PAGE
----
C. De Beule, T. Kelling, G. Wurm, J. Teiser, T. Jankowski, (2013), "From planetesimals to dust: Low gravity experiments on recycling solids at the inner edge of protoplanetary disks", Astrophysical Journal, 763, 1, DOI: 10.1088/0004-637X/763/1/11, pp. 11.
This experiment was performed by the Dustbrothers team within ESA's educational programme: "Fly Your Thesis! - An Astronaut Experience". The Fly Your Thesis! programme gives university students the possibility to fly their scientific experiment in microgravity, as part of their Masters thesis, PhD thesis or research programme, by participating in a series of parabolic flights. In total, three teams of postgraduate students were flying their experiments during the 2012 'Fly Your Thesis!' campaign.
BACKGROUND Planet formation takes place in a protoplanetary disk around a young star. It consists mainly of gas and about 1 % of dust and dust aggregates. These dust aggregates are very porous in the first steps of their formation which is very important for the understanding of the forces they are affected by.
One force is delivered by the Knudsen Compressor effect (KCE). It describes a gas flow through small tubes. If the walls have a temperature gradient along the axis of the tube there is a gas flow called thermal creep along the walls directed to the warmer side. Making the channels very small in diameter all the flow consists only of thermal creep but no pressure driven backflow. Because of the conservation of inertia a porous aggregate having microchannels heated on one side is subject to the KCE and thus experiences a force away from the heat source.
OBJECTIVE It is very important to quantify the influence of transport mechanisms for particles in protoplanetary disks to understand the process of planet formation. It depends on these mechanisms whether a particle falls into the star and gets lost as planetary material or stays in the disk and is available for collisions forming a planet.
In this experiment we want to measure the magnitude of this kind of microrocketdrive acting on a porous aggregate consisting of μm-sized particles.
Because the Knudsen Compressor effect only works at low pressure (as present in a protoplanetary disk) we use a vacuum chamber for the experiment. Inside are two surfaces which we can heat or cool to establish a temperature gradient. The sample is placed between these surfaces. It is a plate of 40 mm diameter, a thickness of around 1 mm and consists of sintered glass beads with a diameter of 40-60 μm so they are still a highly porous aggregate with many small microchannels. At 1g the plate will just lie on the bottom surface which will be heated. The force is much too small to lift the sample during normal gravity, but as soon as the acceleration force of the residual gravity gets smaller than the force delivered by the KCE it will begin to float in direction to the cooler surface which is at the top of the chamber. During each parabola there are usually a few changes in direction of residual gravity so we have positive and negative accelerations and each time it changes we can take a measurement.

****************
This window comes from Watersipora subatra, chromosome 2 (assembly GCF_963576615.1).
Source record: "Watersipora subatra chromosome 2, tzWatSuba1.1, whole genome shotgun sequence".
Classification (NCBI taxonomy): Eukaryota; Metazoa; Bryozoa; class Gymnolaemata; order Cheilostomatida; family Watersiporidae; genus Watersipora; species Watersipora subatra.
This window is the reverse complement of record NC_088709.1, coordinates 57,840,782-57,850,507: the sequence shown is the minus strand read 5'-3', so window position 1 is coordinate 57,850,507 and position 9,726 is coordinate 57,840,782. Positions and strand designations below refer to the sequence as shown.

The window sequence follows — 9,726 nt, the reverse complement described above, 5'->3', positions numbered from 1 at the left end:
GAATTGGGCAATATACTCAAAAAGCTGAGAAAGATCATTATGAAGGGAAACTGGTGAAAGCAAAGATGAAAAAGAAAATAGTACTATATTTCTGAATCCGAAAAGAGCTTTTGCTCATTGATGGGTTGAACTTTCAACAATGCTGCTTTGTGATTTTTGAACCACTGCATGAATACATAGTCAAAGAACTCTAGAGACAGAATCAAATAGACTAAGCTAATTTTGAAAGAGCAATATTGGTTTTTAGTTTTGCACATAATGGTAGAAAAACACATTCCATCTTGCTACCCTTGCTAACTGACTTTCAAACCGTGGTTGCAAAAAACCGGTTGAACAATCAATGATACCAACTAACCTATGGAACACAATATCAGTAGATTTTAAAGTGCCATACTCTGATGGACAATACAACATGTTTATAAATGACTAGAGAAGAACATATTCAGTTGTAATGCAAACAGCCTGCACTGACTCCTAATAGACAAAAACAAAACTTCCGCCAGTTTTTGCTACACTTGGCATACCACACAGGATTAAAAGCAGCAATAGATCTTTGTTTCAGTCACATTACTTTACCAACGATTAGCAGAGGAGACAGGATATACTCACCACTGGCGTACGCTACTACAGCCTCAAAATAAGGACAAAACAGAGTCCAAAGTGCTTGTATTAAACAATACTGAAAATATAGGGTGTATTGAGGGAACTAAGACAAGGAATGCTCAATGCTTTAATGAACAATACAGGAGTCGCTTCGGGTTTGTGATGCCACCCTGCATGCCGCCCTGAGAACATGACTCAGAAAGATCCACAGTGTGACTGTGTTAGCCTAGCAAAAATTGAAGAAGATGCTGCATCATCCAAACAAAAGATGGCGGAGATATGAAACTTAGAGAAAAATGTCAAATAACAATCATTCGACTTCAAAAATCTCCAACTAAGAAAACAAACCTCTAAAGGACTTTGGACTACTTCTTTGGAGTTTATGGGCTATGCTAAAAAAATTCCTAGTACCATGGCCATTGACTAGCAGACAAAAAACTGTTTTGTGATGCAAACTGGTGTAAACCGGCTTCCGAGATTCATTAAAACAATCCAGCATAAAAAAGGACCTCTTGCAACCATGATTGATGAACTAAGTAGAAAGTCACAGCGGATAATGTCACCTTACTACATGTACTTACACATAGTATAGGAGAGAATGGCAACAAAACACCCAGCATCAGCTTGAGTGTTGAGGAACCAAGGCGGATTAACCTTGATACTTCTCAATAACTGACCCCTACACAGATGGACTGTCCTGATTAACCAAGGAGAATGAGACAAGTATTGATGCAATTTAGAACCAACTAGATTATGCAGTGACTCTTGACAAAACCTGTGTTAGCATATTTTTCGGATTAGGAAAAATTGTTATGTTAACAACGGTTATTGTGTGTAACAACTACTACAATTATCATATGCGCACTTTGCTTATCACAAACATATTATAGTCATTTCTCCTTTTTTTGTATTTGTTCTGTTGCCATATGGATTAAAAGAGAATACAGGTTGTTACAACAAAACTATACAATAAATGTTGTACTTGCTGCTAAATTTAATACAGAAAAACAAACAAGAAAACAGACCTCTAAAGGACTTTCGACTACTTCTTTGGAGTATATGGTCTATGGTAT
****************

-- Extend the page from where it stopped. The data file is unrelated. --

During the whole parabola we will use a camera to observe the movement of the sample and at the same time an accelerometer measures the current residual gravity. By linking both data we can calculate the acting force.
During the three flights we will switch the samples, the pressure in the chamber and the strength of the temperature gradient between the two surfaces.
APPLICATIONS OF THE RESEARCH This project is a small part to get a better understanding of the process of planet formation. Only if we are able to predict which kind of material takes part in the different stages this can be achieved, so it is very important to know how the transport mechanisms in a protoplanetary disk work.
Figure 1: Illustration of the Knudsen Compressor Effect - KCE.
Figure 2: Sketch of the experiment set-up.
Photo 1: Dustbrothers student team and their experiment. ESA Fly Your Thesis 2012 Campaign. Credits: ESA
Photo 2: The Dustbrother's experiment installed in the plane. Credits: ESA-J.Makinen
Photo 3: The Dustbrothers team with their experiment rack inside the aircraft. Credits: ESA-J.Makinen
Photo 4: The Dustbrothers team during a microgravity phase of the flight. Credits: ESA-A.Le Floc'h
Photo 5: Dustbrothers' computer receiving data during flight. Credits: Dustbrothers team